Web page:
Also, one last thing.

    I don't know if you are a moderator or anything like that. But I actually thought that I had posted something earlier(not the one directed specifically towards you concerning the New knife buying questionnaire), and wonder why it has not shown up. In it I did mention some of the different knives that I have, that I actually sharpened them well earlier today and was pleasantly surprised by how well they cut through fruits(apples and oranges) as well as my inexplicable dislike of my Santoku knives, which I realize is recommended to me based upon my stated purposes.


    Anyway, thanks again Dave.

    You have a good day.


    Aloha



    "Which Knife Should I Buy?" Questionnaire - v2" ? That would be the one. Copy and paste to fill out. Suggest keep it simple to start. I usually suggest and have gifted knives from Suisin Western Inox (stainless). Not liking "pointy" things is going to limit your options a bit...[/QUOTE]

  10. #10
    Just copy and paste...and fill in the answers once its pasted in.

    LOCATION
    What country are you in?

    KNIFE TYPE
    What type of knife are you interested in (e.g., chef’s knife, slicer, boning knife, utility knife, bread knife, paring knife, cleaver)?

    Are you right or left handed?

    Are you interested in a Western handle (e.g., classic Wusthof handle) or Japanese handle?

    What length of knife (blade) are you interested in (in inches or millimeters)?

    Do you require a stainless knife? (Yes or no)

    What is your absolute maximum budget for your knife?



    KNIFE USE
    Do you primarily intend to use this knife at home or a professional environment?

    What are the main tasks you primarily intend to use the knife for (e.g., slicing vegetables, chopping vegetables, mincing vegetables, slicing meats, cutting down poultry, breaking poultry bones, filleting fish, trimming meats, etc.)? (Please identify as many tasks as you would like.)

    What knife, if any, are you replacing?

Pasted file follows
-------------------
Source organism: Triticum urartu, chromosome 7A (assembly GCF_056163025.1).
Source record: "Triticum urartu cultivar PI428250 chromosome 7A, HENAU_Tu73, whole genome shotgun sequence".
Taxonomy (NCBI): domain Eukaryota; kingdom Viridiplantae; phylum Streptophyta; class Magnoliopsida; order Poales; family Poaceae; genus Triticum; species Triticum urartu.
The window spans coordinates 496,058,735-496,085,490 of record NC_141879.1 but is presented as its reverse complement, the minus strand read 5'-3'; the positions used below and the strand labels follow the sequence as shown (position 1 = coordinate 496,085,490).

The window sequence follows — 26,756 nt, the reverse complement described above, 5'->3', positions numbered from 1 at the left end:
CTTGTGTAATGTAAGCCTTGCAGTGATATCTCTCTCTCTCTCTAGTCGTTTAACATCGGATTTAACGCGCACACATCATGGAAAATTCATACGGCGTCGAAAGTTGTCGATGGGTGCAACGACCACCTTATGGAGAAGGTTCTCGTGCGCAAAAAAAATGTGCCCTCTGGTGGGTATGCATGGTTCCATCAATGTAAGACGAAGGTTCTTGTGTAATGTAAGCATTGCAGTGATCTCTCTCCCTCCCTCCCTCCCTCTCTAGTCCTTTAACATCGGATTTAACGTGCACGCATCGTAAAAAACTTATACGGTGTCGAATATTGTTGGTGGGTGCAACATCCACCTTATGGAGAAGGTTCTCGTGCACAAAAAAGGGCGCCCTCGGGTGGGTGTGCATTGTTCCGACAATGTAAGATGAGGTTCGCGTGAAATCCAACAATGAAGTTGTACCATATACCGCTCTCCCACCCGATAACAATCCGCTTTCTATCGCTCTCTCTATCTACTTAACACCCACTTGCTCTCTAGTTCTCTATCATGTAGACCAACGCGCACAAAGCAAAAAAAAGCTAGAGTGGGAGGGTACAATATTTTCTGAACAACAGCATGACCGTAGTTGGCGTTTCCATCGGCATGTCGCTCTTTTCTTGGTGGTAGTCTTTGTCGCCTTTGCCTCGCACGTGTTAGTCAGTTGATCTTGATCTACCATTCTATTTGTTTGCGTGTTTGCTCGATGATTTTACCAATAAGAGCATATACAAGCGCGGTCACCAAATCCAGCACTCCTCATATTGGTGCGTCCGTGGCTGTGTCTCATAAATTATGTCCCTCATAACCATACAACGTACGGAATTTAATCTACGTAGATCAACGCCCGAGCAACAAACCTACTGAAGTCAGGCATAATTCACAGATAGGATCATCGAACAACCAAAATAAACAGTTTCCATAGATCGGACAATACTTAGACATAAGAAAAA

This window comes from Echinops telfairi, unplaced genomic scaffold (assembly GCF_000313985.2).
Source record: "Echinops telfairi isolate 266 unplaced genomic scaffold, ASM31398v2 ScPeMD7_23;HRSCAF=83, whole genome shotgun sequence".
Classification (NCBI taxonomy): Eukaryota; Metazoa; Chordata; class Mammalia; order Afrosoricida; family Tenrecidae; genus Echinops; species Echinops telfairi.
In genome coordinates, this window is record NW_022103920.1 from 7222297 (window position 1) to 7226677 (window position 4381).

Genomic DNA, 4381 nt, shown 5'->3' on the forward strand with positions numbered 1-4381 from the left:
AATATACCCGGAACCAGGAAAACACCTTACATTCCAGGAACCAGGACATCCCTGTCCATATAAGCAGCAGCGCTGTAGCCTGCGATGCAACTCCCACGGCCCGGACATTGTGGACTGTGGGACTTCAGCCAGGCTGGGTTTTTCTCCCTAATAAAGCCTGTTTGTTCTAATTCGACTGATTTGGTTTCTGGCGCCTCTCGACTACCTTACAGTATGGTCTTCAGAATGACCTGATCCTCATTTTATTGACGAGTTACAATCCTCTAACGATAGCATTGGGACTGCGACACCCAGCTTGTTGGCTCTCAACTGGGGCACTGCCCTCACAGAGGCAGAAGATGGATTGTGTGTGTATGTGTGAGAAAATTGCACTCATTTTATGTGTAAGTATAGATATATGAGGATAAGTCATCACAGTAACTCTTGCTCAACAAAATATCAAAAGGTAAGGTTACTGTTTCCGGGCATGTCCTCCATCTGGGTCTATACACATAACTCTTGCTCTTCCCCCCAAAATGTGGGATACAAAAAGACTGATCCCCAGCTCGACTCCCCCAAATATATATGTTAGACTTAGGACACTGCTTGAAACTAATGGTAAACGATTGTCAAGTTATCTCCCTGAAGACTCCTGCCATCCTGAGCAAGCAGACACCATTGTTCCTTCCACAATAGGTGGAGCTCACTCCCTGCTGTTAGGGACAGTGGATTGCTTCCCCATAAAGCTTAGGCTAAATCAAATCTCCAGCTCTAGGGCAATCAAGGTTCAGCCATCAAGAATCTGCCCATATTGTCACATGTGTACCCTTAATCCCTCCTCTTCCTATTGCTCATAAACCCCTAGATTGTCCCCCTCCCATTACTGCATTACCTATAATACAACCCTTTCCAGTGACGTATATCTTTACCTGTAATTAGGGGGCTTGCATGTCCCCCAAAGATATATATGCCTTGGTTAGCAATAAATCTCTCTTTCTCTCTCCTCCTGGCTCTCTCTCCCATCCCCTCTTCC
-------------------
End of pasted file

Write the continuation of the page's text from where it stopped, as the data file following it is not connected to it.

Do you have a particular grip that you primarily use? (Please click on this LINK for the common types of grips.)

    What cutting motions do you primarily use? (Please click on this LINK for types of cutting motions and identify the two or three most common cutting motions, in order of most used to least used.)

    What improvements do you want from your current knife? If you are not replacing a knife, please identify as many characteristics identified below in parentheses that you would like this knife to have.)

    Better aesthetics (e.g., a certain type of finish; layered/Damascus or other pattern of steel; different handle color/pattern/shape/wood; better scratch resistance; better stain resistance)?

    Comfort (e.g., lighter/heavier knife; better handle material; better handle shape; rounded spine/choil of the knife; improved balance)?

    Ease of Use (e.g., ability to use the knife right out of the box; smoother rock chopping, push cutting, or slicing motion; less wedging; better food release; less reactivity with food; easier to sharpen)?

    Edge Retention (i.e., length of time you want the edge to last without sharpening)?



    KNIFE MAINTENANCE
    Do you use a bamboo, wood, rubber, or synthetic cutting board? (Yes or no.)

    Do you sharpen your own knives? (Yes or no.)

    If not, are you interested in learning how to sharpen your knives? (Yes or no.)

    Are you interested in purchasing sharpening products for your knives? (Yes or no.)



    SPECIAL REQUESTS/COMMENTS
    I try to be the man I am..in times of broken lives. Shattered dreams and plans..standing up to fight. Pressures and demands..staring at the knife. Holding in your hands..